Tallis served as an organist and in other professional capacities for four English monarchs, including in the Royal Chapel. The first definite date marking the start of Tallis' musical career is 1532, when he was appointed organist of Benedictine Priory in Dover. The year 1537 found him at his second job, organist at St Mary-le-Hill in Billingsgate, London, and then on to Waltham Abbey in London until its dissolution in 1540 under Henry VIII. The unemployed Tallis then set out to find work, which he did in 1541 at Canterbury Cathedral as a lay clerk. Finally, he settled into the King's service, appointed as a Gentleman of the Chapel Royal in 1543. He sang with the Chapel Royal, played the organ, helped in running the choir, and continued to compose. In 1575, with William Byrd, Tallis secured a monopoly on printing music and music paper in England. Tallis remained with the Chapel Royal until his death in 1585, while finding time to marry his wife Joan and taking on the young Byrd as a pupil (both probably around the same time, in 1552).
Though Tallis' music includes a wide range of styles and objectives, the bulk of his output is choral music, both in the older Latin motet style and the newer English anthem style. He was not especially interested in technical counterpoint as such, and his settings have a consequent air of serenity about them that arises from the straight-forward musical means used to develop melodic ideas. He has a striking range from straightforward hymn tunes that are still used today through to the remarkable motet Spem in Alium which has 40 different voice parts and develops a remarkable 'wall of sound' out of which the occasional points when the whole choir comes together are deeply thrilling. The Lamentations of Jeremiah, probably his last work is also his most highly respected. This fine dramatic piece contains wonderful melodies, finely wrought counterpoint, and delicious dissonances; for its wealth of invention and expressive intensity, it is unique not only in Tallis's output but in English Renaissance music as a whole.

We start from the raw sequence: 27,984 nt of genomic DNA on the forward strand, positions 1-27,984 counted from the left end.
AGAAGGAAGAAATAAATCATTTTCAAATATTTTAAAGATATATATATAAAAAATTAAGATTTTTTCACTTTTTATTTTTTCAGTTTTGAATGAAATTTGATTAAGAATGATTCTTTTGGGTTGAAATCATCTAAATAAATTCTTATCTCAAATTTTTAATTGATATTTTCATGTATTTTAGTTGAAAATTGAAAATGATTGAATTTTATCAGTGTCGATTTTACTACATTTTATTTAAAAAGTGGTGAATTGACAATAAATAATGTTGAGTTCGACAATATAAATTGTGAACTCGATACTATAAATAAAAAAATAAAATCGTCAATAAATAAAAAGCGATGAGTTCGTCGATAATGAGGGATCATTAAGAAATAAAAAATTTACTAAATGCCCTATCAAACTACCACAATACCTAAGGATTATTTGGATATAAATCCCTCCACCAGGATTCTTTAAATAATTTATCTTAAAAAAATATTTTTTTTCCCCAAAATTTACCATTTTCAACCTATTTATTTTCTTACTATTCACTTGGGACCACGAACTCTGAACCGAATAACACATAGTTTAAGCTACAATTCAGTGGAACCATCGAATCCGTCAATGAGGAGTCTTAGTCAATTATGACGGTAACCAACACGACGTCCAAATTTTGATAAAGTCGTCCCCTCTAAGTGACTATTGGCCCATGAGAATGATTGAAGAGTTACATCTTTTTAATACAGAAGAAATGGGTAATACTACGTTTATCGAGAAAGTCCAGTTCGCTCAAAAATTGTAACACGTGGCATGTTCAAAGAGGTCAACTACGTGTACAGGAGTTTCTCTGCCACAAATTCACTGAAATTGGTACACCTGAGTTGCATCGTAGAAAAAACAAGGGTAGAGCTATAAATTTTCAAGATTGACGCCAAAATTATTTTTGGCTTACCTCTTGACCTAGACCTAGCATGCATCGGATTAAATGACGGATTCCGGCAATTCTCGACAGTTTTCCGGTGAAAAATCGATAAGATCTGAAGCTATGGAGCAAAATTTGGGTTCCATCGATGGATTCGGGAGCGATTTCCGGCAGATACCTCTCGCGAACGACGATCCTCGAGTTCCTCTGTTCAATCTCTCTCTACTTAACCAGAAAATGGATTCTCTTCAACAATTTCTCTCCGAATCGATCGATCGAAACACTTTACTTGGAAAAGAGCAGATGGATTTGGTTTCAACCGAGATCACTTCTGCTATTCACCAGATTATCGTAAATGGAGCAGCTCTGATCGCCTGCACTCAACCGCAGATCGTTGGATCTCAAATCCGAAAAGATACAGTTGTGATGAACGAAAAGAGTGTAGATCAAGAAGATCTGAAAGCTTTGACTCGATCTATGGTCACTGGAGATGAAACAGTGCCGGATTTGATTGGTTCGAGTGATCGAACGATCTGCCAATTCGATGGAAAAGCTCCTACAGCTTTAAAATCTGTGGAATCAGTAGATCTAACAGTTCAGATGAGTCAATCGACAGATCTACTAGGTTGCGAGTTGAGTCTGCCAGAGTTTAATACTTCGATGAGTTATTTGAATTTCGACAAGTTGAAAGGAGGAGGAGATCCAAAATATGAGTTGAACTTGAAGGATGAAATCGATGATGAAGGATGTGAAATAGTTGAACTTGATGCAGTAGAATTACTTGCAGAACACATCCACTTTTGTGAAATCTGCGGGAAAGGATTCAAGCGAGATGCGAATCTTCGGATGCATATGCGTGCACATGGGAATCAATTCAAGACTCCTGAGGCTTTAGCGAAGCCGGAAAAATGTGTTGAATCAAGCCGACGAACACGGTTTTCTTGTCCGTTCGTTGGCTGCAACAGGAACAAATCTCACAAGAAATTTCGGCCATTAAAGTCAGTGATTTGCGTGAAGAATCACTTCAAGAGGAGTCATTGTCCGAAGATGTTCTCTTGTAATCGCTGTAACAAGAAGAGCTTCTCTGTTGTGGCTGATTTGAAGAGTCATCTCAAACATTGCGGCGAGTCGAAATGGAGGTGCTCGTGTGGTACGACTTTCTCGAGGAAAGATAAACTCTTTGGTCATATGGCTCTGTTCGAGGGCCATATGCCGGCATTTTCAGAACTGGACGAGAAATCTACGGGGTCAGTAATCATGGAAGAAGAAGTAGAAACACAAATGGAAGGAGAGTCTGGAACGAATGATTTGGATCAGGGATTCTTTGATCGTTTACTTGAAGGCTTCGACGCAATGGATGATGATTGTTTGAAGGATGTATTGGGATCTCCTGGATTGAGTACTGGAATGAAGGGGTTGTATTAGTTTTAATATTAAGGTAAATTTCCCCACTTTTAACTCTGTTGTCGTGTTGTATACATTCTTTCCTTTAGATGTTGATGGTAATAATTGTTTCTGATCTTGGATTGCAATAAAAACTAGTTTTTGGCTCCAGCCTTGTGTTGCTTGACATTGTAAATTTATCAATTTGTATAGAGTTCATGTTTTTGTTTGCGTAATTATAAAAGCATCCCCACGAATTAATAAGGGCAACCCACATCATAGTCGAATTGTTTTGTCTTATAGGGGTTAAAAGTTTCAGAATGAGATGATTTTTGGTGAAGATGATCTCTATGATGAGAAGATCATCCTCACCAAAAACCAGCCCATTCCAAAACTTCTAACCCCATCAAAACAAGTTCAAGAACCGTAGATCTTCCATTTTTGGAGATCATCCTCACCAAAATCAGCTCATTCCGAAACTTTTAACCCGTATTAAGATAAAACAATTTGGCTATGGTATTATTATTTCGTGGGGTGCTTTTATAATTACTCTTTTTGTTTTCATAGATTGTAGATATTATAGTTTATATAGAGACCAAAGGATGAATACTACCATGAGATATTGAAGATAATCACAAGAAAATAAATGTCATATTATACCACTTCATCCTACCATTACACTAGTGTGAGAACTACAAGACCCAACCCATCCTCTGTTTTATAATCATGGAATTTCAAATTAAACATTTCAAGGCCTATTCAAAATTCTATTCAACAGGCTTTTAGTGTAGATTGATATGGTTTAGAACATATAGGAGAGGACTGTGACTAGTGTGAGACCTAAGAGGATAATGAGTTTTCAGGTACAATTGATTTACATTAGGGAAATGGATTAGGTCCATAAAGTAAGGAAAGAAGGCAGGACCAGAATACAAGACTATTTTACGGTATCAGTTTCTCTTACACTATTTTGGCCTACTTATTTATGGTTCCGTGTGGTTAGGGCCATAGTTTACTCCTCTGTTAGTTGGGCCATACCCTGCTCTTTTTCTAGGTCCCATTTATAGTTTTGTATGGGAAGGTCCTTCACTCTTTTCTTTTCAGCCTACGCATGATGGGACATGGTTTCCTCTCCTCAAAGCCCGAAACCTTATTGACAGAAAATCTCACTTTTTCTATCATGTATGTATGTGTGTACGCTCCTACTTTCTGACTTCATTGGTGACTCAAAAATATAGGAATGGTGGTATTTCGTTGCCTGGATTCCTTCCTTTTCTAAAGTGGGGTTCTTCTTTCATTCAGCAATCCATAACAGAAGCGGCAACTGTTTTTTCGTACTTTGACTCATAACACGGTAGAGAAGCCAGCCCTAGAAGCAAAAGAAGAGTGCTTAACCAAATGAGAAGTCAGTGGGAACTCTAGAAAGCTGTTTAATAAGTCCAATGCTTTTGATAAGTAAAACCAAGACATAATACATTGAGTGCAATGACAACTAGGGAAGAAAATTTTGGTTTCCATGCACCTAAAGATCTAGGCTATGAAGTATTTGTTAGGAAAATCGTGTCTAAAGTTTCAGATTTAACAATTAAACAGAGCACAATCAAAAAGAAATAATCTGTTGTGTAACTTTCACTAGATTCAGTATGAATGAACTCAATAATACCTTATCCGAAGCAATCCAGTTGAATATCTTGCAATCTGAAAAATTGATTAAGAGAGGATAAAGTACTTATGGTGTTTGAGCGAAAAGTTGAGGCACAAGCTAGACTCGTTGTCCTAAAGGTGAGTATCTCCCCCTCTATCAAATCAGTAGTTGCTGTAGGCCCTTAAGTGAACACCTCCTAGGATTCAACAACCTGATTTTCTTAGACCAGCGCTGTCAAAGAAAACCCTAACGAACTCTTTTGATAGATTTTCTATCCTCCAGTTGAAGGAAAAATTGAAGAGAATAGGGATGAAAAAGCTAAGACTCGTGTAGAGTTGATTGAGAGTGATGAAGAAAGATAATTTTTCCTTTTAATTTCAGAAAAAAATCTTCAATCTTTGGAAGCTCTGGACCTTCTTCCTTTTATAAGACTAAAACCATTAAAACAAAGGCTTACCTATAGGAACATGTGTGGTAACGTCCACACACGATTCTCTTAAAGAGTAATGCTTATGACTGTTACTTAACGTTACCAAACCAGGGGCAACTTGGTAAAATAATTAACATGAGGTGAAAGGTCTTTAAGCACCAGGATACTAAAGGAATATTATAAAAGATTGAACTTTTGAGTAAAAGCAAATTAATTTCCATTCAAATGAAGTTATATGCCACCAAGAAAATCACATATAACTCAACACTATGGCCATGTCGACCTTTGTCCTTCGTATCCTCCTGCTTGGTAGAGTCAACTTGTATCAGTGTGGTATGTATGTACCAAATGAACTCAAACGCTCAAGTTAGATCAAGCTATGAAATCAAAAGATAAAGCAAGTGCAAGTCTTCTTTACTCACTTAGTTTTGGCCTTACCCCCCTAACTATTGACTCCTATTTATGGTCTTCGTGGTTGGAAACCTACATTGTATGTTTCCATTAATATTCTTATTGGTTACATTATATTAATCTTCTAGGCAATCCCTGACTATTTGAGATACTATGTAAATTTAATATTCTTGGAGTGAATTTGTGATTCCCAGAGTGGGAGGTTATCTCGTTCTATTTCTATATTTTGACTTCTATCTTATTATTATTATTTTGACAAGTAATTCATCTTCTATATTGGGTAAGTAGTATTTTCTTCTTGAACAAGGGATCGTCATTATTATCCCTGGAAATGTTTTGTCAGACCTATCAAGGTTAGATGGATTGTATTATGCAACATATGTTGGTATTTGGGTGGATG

This is a bumper collection of Tallis, not badly priced with plenty to enjoy. It's largely the Latin motets and includes both the unique Spem in Alium and the incomparable Lamentations of Jeremiah. There's a mix of performers - Spem is down to the Cambridge University Music Society (there are just too many parts for a college choir), while the rest is by John's and King's. Although professionally produced it almost has the feeling of a live recording with the odd fluffed note - but not enough to put the listener off.
Spem in alium, In manus tuas, In ieunio et fletu, Te lucis ante terminum I, Te lucis ante terninum II, Ecce tempus idoneum, Veni redemptor gentium, O nata lux de lumine, Salvator mundi, Derelinquat impius, Vidente miraculum, Lesson, Sancte Deus, Lamentatio Ieremiae I, Lamentatio Ieremiae II, Te deum, Iam lucis orto sidere, Carifica me, pater, Fantasy, Audivi vocem, Dum transisset sabbatum, Honor, virus et potestas, Loquebantur variis linguis
Complete English Anthems
The Tallis Scholars are on home ground in this excellent recording of the English anthems, which are sometimes overshadowed by Tallis' remarkable motets. Best know is If ye love me, a simple but beautifully written anthem, here in its original all-male format rather than the more commonly performed SATB arrangement. A great CD every Tallis lover should have.